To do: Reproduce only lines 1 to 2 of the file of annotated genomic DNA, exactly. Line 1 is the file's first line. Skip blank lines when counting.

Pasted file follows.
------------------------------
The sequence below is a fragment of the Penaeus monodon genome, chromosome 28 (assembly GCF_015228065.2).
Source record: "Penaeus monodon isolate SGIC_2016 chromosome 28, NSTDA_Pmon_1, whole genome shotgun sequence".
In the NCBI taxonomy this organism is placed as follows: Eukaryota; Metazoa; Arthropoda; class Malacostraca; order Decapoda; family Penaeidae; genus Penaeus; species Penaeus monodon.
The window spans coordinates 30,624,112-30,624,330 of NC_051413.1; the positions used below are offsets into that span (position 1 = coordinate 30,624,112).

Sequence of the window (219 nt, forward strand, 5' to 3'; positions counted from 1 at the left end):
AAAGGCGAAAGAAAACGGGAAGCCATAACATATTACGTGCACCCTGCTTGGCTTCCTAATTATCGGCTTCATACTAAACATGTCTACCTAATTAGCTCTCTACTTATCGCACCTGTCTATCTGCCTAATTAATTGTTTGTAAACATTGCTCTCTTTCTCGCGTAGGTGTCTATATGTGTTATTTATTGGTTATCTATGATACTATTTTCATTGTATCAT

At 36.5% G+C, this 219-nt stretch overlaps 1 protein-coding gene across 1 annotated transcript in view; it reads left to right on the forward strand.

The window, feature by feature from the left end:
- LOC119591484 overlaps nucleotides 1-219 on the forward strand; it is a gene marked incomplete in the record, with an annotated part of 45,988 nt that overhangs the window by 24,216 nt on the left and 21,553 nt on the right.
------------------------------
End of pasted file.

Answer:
The sequence below is a fragment of the Penaeus monodon genome, chromosome 28 (assembly GCF_015228065.2).
Source record: "Penaeus monodon isolate SGIC_2016 chromosome 28, NSTDA_Pmon_1, whole genome shotgun sequence".